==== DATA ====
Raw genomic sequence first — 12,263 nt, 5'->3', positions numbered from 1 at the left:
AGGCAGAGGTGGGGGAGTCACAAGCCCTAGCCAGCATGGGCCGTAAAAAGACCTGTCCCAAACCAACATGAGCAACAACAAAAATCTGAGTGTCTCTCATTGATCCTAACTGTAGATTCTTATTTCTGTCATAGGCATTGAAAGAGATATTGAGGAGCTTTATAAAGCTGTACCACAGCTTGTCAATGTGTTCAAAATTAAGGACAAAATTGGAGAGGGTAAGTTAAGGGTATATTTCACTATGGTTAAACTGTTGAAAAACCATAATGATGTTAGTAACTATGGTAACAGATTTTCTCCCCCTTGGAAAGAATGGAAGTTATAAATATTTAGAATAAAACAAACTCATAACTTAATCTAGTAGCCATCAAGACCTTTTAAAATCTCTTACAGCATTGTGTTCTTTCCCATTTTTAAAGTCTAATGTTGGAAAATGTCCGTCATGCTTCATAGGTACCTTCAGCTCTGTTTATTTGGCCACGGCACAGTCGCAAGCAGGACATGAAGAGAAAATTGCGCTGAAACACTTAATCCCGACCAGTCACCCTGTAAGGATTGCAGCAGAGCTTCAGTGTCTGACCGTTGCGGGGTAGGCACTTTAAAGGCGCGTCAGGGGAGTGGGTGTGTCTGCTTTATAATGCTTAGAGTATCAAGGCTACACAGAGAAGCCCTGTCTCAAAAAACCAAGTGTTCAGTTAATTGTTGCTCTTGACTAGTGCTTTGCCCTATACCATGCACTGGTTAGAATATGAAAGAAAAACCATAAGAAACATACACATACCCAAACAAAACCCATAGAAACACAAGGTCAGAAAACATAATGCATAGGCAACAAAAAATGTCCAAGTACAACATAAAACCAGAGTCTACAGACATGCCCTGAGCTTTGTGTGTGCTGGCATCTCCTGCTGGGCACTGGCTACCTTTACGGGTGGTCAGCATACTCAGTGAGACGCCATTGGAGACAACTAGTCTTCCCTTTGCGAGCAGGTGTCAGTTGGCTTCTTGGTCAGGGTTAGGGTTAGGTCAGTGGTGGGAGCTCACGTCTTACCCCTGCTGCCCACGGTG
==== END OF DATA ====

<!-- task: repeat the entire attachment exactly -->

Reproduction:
Raw genomic sequence first — 12,263 nt, 5'->3', positions numbered from 1 at the left:
AGGCAGAGGTGGGGGAGTCACAAGCCCTAGCCAGCATGGGCCGTAAAAAGACCTGTCCCAAACCAACATGAGCAACAACAAAAATCTGAGTGTCTCTCATTGATCCTAACTGTAGATTCTTATTTCTGTCATAGGCATTGAAAGAGATATTGAGGAGCTTTATAAAGCTGTACCACAGCTTGTCAATGTGTTCAAAATTAAGGACAAAATTGGAGAGGGTAAGTTAAGGGTATATTTCACTATGGTTAAACTGTTGAAAAACCATAATGATGTTAGTAACTATGGTAACAGATTTTCTCCCCCTTGGAAAGAATGGAAGTTATAAATATTTAGAATAAAACAAACTCATAACTTAATCTAGTAGCCATCAAGACCTTTTAAAATCTCTTACAGCATTGTGTTCTTTCCCATTTTTAAAGTCTAATGTTGGAAAATGTCCGTCATGCTTCATAGGTACCTTCAGCTCTGTTTATTTGGCCACGGCACAGTCGCAAGCAGGACATGAAGAGAAAATTGCGCTGAAACACTTAATCCCGACCAGTCACCCTGTAAGGATTGCAGCAGAGCTTCAGTGTCTGACCGTTGCGGGGTAGGCACTTTAAAGGCGCGTCAGGGGAGTGGGTGTGTCTGCTTTATAATGCTTAGAGTATCAAGGCTACACAGAGAAGCCCTGTCTCAAAAAACCAAGTGTTCAGTTAATTGTTGCTCTTGACTAGTGCTTTGCCCTATACCATGCACTGGTTAGAATATGAAAGAAAAACCATAAGAAACATACACATACCCAAACAAAACCCATAGAAACACAAGGTCAGAAAACATAATGCATAGGCAACAAAAAATGTCCAAGTACAACATAAAACCAGAGTCTACAGACATGCCCTGAGCTTTGTGTGTGCTGGCATCTCCTGCTGGGCACTGGCTACCTTTACGGGTGGTCAGCATACTCAGTGAGACGCCATTGGAGACAACTAGTCTTCCCTTTGCGAGCAGGTGTCAGTTGGCTTCTTGGTCAGGGTTAGGGTTAGGTCAGTGGTGGGAGCTCACGTCTTACCCCTGCTGCCCACGGTG